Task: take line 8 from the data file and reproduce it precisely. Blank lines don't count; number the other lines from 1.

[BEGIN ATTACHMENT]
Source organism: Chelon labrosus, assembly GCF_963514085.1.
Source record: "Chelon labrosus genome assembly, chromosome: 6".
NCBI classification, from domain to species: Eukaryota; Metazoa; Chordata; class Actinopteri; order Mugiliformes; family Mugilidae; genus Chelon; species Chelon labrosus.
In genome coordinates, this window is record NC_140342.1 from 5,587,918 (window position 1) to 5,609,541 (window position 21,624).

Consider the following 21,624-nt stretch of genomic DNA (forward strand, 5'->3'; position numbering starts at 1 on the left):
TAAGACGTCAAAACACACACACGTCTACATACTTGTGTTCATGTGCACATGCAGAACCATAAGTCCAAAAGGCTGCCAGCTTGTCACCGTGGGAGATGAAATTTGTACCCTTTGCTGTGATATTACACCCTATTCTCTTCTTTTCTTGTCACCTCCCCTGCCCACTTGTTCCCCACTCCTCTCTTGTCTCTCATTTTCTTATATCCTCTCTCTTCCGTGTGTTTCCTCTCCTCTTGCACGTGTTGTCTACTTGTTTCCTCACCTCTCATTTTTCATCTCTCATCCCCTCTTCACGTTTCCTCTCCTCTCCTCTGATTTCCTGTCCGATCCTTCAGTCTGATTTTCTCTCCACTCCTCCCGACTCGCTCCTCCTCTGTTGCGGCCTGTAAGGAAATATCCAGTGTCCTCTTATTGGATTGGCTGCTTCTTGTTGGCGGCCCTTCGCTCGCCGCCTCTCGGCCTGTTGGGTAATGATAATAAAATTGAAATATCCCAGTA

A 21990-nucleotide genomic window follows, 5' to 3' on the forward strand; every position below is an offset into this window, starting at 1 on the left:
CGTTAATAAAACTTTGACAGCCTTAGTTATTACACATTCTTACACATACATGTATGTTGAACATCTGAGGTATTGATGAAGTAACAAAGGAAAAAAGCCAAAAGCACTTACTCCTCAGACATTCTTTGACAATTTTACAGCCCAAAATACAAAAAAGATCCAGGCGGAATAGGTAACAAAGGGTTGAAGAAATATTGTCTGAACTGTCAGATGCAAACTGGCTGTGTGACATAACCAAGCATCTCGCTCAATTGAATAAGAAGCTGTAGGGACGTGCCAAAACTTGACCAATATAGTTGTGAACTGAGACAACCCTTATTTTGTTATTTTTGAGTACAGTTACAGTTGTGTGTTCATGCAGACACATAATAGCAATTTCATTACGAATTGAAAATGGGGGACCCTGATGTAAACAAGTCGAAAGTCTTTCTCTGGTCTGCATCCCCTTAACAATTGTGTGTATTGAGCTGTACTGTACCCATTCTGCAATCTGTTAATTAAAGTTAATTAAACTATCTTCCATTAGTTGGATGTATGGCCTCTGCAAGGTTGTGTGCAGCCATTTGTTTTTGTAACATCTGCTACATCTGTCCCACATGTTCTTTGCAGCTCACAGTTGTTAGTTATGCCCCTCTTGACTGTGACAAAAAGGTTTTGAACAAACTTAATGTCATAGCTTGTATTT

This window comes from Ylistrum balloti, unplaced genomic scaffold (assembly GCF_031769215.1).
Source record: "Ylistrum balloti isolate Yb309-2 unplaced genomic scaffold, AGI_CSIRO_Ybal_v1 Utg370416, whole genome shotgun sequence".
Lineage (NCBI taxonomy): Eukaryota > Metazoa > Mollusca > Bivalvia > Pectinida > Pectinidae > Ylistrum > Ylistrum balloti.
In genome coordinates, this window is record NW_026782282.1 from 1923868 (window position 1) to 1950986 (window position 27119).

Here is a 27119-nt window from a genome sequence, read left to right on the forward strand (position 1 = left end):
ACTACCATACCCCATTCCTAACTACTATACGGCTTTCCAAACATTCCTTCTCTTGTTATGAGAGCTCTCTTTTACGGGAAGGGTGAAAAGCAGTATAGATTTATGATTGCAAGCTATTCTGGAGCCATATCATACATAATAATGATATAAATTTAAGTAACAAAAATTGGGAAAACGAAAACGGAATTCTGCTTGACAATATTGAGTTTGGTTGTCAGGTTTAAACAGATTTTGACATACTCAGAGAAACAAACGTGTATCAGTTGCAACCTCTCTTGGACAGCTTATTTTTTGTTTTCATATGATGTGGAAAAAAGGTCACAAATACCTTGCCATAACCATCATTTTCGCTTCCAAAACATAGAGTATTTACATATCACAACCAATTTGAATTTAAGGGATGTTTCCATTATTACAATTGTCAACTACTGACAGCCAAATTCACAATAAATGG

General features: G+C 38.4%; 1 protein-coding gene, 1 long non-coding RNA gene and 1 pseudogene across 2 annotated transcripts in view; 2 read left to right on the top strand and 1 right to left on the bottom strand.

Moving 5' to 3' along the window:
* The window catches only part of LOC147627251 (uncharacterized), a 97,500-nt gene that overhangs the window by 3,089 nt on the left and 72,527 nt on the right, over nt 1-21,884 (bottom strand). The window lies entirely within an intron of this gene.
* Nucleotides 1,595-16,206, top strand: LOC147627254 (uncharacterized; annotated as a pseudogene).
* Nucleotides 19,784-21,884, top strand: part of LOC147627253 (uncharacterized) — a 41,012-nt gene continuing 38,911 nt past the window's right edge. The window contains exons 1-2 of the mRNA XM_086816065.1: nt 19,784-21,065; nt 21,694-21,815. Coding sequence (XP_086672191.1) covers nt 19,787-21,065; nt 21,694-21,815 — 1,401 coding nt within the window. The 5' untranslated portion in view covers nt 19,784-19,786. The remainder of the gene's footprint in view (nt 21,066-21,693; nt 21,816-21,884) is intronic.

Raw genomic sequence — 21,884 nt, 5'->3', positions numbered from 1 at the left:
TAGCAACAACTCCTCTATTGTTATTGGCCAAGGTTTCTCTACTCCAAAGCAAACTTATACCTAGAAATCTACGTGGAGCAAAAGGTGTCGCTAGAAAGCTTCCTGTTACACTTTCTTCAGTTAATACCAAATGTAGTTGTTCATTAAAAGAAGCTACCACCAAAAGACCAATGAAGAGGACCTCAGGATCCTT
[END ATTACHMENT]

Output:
CGTTAATAAAACTTTGACAGCCTTAGTTATTACACATTCTTACACATACATGTATGTTGAACATCTGAGGTATTGATGAAGTAACAAAGGAAAAAAGCCAAAAGCACTTACTCCTCAGACATTCTTTGACAATTTTACAGCCCAAAATACAAAAAAGATCCAGGCGGAATAGGTAACAAAGGGTTGAAGAAATATTGTCTGAACTGTCAGATGCAAACTGGCTGTGTGACATAACCAAGCATCTCGCTCAATTGAATAAGAAGCTGTAGGGACGTGCCAAAACTTGACCAATATAGTTGTGAACTGAGACAACCCTTATTTTGTTATTTTTGAGTACAGTTACAGTTGTGTGTTCATGCAGACACATAATAGCAATTTCATTACGAATTGAAAATGGGGGACCCTGATGTAAACAAGTCGAAAGTCTTTCTCTGGTCTGCATCCCCTTAACAATTGTGTGTATTGAGCTGTACTGTACCCATTCTGCAATCTGTTAATTAAAGTTAATTAAACTATCTTCCATTAGTTGGATGTATGGCCTCTGCAAGGTTGTGTGCAGCCATTTGTTTTTGTAACATCTGCTACATCTGTCCCACATGTTCTTTGCAGCTCACAGTTGTTAGTTATGCCCCTCTTGACTGTGACAAAAAGGTTTTGAACAAACTTAATGTCATAGCTTGTATTT